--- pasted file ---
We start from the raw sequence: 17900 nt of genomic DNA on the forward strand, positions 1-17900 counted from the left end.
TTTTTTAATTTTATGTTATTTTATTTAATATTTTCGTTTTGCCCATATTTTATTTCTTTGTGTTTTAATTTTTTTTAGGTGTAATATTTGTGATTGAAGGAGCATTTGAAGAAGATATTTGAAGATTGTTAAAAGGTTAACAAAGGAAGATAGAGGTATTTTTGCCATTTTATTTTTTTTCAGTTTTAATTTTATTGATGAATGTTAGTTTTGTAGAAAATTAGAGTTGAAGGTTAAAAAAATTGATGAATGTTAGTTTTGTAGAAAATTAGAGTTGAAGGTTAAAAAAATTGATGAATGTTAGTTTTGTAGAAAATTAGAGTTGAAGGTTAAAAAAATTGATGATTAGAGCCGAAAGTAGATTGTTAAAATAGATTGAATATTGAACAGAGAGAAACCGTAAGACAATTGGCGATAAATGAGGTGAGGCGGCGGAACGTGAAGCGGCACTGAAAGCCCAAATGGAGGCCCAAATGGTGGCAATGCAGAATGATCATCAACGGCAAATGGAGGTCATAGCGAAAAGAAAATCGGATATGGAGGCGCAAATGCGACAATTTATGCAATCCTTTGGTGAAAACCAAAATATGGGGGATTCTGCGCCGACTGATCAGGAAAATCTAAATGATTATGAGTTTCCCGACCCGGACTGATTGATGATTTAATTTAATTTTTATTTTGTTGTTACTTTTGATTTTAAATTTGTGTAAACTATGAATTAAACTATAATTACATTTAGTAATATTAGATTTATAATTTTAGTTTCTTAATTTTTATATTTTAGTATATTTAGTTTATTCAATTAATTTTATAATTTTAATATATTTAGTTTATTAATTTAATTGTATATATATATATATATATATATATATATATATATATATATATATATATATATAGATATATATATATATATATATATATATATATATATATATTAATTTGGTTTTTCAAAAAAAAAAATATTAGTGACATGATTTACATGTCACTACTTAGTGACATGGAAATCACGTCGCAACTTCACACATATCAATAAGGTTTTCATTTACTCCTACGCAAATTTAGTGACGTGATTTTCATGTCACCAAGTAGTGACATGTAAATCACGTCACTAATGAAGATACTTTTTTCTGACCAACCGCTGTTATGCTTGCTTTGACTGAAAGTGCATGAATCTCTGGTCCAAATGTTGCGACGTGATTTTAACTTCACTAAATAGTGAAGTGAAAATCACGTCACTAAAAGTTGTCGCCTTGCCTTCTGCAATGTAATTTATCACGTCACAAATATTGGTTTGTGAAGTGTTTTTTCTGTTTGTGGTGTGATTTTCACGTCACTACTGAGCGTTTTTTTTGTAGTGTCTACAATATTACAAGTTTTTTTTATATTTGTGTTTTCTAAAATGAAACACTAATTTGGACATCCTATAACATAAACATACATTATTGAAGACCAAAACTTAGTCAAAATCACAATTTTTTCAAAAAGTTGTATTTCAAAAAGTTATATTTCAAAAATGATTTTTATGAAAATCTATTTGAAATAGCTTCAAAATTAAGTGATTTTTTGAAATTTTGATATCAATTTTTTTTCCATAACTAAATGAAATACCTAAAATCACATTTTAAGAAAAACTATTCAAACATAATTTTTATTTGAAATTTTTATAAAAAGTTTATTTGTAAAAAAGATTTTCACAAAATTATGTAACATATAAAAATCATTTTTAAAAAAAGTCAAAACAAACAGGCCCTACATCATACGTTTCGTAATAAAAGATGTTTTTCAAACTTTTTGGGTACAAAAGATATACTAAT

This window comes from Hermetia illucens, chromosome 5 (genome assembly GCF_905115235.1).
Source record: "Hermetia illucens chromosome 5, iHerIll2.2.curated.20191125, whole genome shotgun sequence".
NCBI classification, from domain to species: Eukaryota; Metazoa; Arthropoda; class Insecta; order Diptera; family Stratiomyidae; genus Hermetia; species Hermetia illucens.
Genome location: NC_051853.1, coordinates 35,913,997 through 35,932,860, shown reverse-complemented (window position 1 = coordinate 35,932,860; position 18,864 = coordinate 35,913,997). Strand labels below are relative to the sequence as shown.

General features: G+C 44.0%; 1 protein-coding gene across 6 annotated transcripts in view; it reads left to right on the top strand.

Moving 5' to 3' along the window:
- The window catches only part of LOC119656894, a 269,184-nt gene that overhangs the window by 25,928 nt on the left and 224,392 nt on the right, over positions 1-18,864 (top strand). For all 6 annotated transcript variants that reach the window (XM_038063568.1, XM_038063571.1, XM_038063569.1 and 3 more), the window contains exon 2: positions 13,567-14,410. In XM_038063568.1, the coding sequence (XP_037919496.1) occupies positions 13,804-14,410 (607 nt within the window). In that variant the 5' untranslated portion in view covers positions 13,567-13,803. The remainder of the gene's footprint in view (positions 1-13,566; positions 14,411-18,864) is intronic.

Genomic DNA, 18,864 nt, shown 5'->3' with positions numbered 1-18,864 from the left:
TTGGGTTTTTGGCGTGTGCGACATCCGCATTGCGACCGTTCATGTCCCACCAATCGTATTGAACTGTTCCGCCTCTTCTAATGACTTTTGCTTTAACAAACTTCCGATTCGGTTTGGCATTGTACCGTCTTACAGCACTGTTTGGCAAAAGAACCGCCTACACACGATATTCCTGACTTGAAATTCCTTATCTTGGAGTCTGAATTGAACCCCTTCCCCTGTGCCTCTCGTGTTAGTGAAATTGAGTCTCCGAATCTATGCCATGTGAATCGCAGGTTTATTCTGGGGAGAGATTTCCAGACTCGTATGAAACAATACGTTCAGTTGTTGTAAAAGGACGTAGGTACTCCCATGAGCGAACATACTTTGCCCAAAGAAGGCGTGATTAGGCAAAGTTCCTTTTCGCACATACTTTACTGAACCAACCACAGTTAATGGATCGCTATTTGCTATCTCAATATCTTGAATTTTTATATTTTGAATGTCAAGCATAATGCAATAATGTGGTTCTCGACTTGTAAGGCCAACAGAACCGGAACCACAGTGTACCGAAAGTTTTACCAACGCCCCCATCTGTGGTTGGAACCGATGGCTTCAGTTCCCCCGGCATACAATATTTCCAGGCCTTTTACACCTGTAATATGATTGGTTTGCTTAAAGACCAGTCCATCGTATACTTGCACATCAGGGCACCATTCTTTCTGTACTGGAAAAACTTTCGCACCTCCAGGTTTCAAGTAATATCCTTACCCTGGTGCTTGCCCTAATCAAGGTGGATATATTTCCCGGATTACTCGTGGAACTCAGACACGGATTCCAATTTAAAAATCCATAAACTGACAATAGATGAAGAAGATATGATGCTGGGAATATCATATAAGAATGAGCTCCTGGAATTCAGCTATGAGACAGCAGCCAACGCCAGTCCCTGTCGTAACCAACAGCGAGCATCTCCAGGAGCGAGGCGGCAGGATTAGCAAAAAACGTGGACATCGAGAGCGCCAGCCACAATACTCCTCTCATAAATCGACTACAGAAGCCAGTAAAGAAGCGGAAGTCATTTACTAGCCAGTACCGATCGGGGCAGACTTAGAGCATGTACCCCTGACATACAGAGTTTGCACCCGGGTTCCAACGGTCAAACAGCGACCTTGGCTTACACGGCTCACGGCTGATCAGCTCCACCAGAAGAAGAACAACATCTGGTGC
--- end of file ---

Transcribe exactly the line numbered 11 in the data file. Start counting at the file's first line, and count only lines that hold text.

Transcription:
TTGGGTTTTTGGCGTGTGCGACATCCGCATTGCGACCGTTCATGTCCCACCAATCGTATTGAACTGTTCCGCCTCTTCTAATGACTTTTGCTTTAACAAACTTCCGATTCGGTTTGGCATTGTACCGTCTTACAGCACTGTTTGGCAAAAGAACCGCCTACACACGATATTCCTGACTTGAAATTCCTTATCTTGGAGTCTGAATTGAACCCCTTCCCCTGTGCCTCTCGTGTTAGTGAAATTGAGTCTCCGAATCTATGCCATGTGAATCGCAGGTTTATTCTGGGGAGAGATTTCCAGACTCGTATGAAACAATACGTTCAGTTGTTGTAAAAGGACGTAGGTACTCCCATGAGCGAACATACTTTGCCCAAAGAAGGCGTGATTAGGCAAAGTTCCTTTTCGCACATACTTTACTGAACCAACCACAGTTAATGGATCGCTATTTGCTATCTCAATATCTTGAATTTTTATATTTTGAATGTCAAGCATAATGCAATAATGTGGTTCTCGACTTGTAAGGCCAACAGAACCGGAACCACAGTGTACCGAAAGTTTTACCAACGCCCCCATCTGTGGTTGGAACCGATGGCTTCAGTTCCCCCGGCATACAATATTTCCAGGCCTTTTACACCTGTAATATGATTGGTTTGCTTAAAGACCAGTCCATCGTATACTTGCACATCAGGGCACCATTCTTTCTGTACTGGAAAAACTTTCGCACCTCCAGGTTTCAAGTAATATCCTTACCCTGGTGCTTGCCCTAATCAAGGTGGATATATTTCCCGGATTACTCGTGGAACTCAGACACGGATTCCAATTTAAAAATCCATAAACTGACAATAGATGAAGAAGATATGATGCTGGGAATATCATATAAGAATGAGCTCCTGGAATTCAGCTATGAGACAGCAGCCAACGCCAGTCCCTGTCGTAACCAACAGCGAGCATCTCCAGGAGCGAGGCGGCAGGATTAGCAAAAAACGTGGACATCGAGAGCGCCAGCCACAATACTCCTCTCATAAATCGACTACAGAAGCCAGTAAAGAAGCGGAAGTCATTTACTAGCCAGTACCGATCGGGGCAGACTTAGAGCATGTACCCCTGACATACAGAGTTTGCACCCGGGTTCCAACGGTCAAACAGCGACCTTGGCTTACACGGCTCACGGCTGATCAGCTCCACCAGAAGAAGAACAACATCTGGTGC